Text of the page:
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The message of this book

Humans typically labor under the illusion that they control their own destiny. However, I argue in this book that infectious disease has had a massive unrecognized effect on human history and culture. Moreover, constant epidemics with high death tolls have occurred throughout history and have selected major genetic alterations in the survivors. Modern DNA analysis, including the recent Human Genome Project, has revealed that alterations have occurred in certain individual genes. But many more changes remain to be discovered.

Some of these genetic alterations have mainly physical effects, but others may affect brain and behavior. For example, it is possible, though not fully proven, that genetic alterations that predispose humans to schizophrenia also protect against viral infections. As yet, the genes presumed responsible have not been identified.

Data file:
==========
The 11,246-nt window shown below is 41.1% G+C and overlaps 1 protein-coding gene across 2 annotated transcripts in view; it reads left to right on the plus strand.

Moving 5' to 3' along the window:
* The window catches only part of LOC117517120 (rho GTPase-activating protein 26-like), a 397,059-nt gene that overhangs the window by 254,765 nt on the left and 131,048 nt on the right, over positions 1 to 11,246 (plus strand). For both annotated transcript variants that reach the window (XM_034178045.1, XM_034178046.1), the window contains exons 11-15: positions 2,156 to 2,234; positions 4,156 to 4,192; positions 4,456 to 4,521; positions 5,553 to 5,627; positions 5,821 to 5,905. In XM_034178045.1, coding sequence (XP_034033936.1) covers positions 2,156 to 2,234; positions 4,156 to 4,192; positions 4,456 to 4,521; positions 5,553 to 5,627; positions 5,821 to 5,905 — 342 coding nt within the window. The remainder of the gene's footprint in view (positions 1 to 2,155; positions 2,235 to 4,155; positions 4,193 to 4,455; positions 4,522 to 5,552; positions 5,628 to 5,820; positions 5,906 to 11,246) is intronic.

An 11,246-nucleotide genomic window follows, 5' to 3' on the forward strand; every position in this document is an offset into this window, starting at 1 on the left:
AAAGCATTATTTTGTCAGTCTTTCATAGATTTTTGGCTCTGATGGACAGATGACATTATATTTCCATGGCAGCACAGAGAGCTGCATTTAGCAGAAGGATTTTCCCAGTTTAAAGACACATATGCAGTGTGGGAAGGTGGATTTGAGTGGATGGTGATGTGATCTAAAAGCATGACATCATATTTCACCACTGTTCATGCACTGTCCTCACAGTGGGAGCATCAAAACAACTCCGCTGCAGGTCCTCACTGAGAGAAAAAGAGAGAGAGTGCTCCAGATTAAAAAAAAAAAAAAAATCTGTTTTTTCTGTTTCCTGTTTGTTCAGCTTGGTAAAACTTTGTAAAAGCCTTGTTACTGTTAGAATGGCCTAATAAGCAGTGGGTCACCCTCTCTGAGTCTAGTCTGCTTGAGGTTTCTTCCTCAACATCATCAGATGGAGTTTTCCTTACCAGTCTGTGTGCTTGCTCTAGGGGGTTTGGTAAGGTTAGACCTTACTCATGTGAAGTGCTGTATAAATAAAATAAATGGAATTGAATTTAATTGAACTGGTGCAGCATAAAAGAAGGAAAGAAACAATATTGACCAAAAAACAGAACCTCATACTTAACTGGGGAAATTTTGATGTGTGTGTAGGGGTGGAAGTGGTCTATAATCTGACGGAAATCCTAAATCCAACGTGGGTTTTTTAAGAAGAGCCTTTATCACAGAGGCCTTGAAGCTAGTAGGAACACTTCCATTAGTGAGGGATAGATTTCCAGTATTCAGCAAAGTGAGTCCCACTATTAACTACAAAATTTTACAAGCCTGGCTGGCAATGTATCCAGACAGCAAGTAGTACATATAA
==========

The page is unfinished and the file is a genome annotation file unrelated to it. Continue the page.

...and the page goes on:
Before dealing with these issues, we need to understand that many of our infectious diseases have emerged only very recently, after humans developed agriculture and settled into towns and cities (as discussed in Chapter 2, "Where Did Our Diseases Come From?"). We also need to realize that a disease's mode of transmission can alter its virulence over a relatively short period of historical time (as discussed in Chapter 3, "Transmission, Overcrowding, and Virulence").

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